CHIME Joins Industry Leaders in Call for Action on a National Strategy for Patient ID
Key Takeaway: Last week CHIME joined a diverse group of 22 industry stakeholders that urged the House Appropriators to maintain the language that clarifies the ability for the Office of the National Coordinator for Health IT (ONC) and the Centers for Medicare and Medicaid Services (CMS) to work with the private sector on a national strategy for patient identification and matching.
Why It Matters: CHIME has long advocated for the importance of a cohesive national strategy to address the absence of a national solution used to link patients for their healthcare data. The joint letter penned by 23 healthcare industry stakeholders represents the last plea from the industry for national leadership on this critical issue to patient safety, improved healthcare outcomes and reduced cost.
The Department of Health and Human Services (HHS) has been prohibited for nearly two decades from using funds to promulgate a rule or standards around patient identification. Although the proposed FY17 appropriations bill retains the ban on finalizing a rule around patient identification, clarifying HHS’s latitude to work with the private sector on a solution to patient matching would mark a significant step forward. The letter urges House and Senate Appropriators to ensure the report language accompanies future Labor-HHS Appropriations Bills.
Inaccurate patient identification and errors in patient matching can lead to serious medical mistakes and are major barriers to improving the quality and efficiency of care across the continuum. House appropriators highlighted this challenge in report language accompanying the Fiscal 2017 Labor-HHS Appropriations Bill, labelling the “lack of a consistent patient data matching strategy” as one of the “most significant challenges” to safe and secure electronic health information exchange.
Congressional Docs Weighs-In on MACRA Again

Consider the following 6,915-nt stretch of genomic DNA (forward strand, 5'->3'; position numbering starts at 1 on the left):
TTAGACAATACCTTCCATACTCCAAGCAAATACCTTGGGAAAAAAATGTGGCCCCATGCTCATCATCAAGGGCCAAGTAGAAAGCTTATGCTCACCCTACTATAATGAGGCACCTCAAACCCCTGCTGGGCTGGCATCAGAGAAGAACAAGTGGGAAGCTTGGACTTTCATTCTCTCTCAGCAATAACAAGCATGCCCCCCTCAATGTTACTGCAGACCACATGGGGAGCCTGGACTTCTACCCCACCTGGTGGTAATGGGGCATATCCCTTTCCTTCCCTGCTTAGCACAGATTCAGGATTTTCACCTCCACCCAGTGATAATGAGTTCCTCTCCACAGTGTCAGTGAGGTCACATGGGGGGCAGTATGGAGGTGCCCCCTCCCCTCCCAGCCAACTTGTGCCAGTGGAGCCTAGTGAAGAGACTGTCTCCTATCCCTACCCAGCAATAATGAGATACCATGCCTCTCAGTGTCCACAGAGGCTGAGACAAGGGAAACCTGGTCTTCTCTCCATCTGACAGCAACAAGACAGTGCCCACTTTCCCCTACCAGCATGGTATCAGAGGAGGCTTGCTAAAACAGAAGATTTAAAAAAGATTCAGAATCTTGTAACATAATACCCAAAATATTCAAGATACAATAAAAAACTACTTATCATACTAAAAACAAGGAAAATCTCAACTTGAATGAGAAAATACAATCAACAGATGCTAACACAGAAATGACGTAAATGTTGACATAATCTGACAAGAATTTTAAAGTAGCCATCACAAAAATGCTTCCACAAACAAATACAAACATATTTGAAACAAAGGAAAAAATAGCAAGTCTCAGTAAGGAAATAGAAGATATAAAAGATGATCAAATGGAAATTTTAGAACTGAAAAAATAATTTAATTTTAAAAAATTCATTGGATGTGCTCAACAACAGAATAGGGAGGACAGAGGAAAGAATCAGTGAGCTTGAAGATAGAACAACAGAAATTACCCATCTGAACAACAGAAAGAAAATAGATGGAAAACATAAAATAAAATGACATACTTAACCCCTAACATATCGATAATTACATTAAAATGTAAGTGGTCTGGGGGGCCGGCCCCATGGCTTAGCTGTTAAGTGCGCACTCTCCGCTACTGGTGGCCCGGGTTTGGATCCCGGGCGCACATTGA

Key Takeaway: The GOP Doc Caucus, a group of Republican clinicians in the House of Representatives sent a letter to the Centers for Medicare and Medicaid Services (CMS) and the Office of Management and Budget (OMB) urging caution to avoid finalizing overly complicated final rules for Medicare physician payment that are expected to start on January 1, 2017.
Why It Matters: Congress has continually exerted their oversight authority as the Centers for Medicare and Medicaid Services (CMS) has pursued the new Medicare physician payment systems that were established through the Medicare Access and CHIP Reauthorization Act (MACRA.)
The Congressional Doctors Caucus urged CMS and OMB to recognize congressional intent when finalizing the MACRA rules that were sent to OMB for final review and approval in mid-September. The authors cited a recent HealthAffairs study that physician specialties spent on average 785 hours a year and $15.4 billion on measuring quality.
Among the asks from lawmakers was for a 90-day reporting period for the Advancing Care Information (ACI), which replaces the Meaningful Use program for Medicare physicians, for at least the first year of the (Merit-based Incentive Payment System) MIPS program.
By law, the rules that will govern the program in 2017 must be released by CMS no later than November 1, 2016.
Key Takeaway: HHS has awarded two cybersecurity grants totaling $1.75 million
Why it Matters: Late this past summer, HHS announced two funding opportunities to further cybersecurity information sharing efforts. Last week, HHS announced that the NH-ISAC was awarded both grants. Each grants can be extended up to five years. HHS announced the winner in a press release. In the release HHS stated:
HHS’ Office of the National Coordinator for Health Information Technology (ONC) awarded a cooperative agreement to the National Health Information Sharing and Analysis Center (NH-ISAC) of Ormond Beach, Florida to provide cybersecurity information and education on cyber threats to healthcare sector stakeholders. HHS’ Office of the Assistant Secretary for Preparedness and Response (ASPR) awarded a cooperative agreement to NH-ISAC to help build the infrastructure necessary to disseminate cyber threat information securely to healthcare partners.
OCR Issues New Bulletin
Key Takeaway: The Office for Civil Rights (OCR) issued a guidance last week focusing on cloud computing.
Why it Matters: OCR states up-front, “With the proliferation and widespread adoption of cloud computing solutions, HIPAA covered entities and business associates are questioning whether and how they can take advantage of cloud computing while complying with regulations protecting the privacy and security of electronic protected health information (ePHI). This guidance assists such entities, including cloud services providers (CSPs), in understanding their HIPAA obligations.” The guidance offers several Q’s and A’s including clarifying that “cloud service providers” or CSP that stores protected health information in the cloud are indeed business associates.